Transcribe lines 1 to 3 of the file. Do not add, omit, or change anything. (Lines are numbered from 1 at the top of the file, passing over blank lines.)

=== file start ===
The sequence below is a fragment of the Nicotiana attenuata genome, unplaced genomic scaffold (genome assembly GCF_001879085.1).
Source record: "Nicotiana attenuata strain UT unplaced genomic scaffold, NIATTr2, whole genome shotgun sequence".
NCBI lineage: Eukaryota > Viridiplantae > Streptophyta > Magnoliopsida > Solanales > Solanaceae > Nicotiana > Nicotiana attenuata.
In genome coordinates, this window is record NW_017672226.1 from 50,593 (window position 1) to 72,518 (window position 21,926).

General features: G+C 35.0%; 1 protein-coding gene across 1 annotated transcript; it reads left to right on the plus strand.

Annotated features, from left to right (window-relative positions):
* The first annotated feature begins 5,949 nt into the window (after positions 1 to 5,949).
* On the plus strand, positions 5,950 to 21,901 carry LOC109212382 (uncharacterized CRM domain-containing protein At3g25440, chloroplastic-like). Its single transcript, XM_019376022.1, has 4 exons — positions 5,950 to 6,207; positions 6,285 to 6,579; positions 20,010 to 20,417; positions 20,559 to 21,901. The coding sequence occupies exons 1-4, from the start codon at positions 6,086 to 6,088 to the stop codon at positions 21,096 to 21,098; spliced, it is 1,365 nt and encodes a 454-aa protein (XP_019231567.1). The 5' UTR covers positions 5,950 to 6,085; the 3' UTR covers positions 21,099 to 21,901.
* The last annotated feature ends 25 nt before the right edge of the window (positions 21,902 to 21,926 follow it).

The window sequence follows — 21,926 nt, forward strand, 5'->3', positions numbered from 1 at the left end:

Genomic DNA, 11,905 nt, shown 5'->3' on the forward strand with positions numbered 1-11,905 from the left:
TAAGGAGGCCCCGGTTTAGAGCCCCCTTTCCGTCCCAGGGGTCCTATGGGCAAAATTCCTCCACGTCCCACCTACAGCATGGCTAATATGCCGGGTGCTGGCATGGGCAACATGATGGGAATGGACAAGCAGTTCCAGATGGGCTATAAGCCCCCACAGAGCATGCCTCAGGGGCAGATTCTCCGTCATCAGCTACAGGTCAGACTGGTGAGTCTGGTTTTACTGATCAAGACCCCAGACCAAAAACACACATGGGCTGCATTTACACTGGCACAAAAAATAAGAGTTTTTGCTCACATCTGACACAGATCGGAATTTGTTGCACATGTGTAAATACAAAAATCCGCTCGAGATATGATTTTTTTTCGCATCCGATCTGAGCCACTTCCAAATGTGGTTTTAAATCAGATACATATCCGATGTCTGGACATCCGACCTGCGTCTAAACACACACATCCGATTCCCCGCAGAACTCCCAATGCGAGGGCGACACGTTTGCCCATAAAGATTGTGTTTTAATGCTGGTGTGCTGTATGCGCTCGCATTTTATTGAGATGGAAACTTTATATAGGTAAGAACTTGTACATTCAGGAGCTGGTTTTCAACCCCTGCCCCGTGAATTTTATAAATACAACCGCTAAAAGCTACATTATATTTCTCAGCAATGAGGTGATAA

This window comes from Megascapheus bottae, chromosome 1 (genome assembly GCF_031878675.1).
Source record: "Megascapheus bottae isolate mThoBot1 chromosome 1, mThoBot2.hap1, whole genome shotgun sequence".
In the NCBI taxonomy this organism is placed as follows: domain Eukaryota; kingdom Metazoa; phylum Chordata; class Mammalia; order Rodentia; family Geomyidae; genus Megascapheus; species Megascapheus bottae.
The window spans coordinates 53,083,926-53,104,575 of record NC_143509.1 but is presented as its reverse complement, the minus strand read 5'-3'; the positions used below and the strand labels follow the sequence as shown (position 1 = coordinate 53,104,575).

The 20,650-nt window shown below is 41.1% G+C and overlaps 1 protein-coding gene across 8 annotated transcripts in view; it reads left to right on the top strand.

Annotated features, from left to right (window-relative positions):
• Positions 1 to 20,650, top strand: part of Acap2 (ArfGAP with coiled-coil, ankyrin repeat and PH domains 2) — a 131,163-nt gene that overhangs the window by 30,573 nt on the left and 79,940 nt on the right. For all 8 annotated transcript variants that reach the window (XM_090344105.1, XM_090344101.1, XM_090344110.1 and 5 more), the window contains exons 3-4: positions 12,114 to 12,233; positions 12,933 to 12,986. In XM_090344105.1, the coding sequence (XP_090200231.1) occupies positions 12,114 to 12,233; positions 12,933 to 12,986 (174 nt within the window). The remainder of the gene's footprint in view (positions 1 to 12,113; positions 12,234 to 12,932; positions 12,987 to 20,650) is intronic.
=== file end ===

The sequence below is a fragment of the Nicotiana attenuata genome, unplaced genomic scaffold (genome assembly GCF_001879085.1).
Source record: "Nicotiana attenuata strain UT unplaced genomic scaffold, NIATTr2, whole genome shotgun sequence".
NCBI lineage: Eukaryota > Viridiplantae > Streptophyta > Magnoliopsida > Solanales > Solanaceae > Nicotiana > Nicotiana attenuata.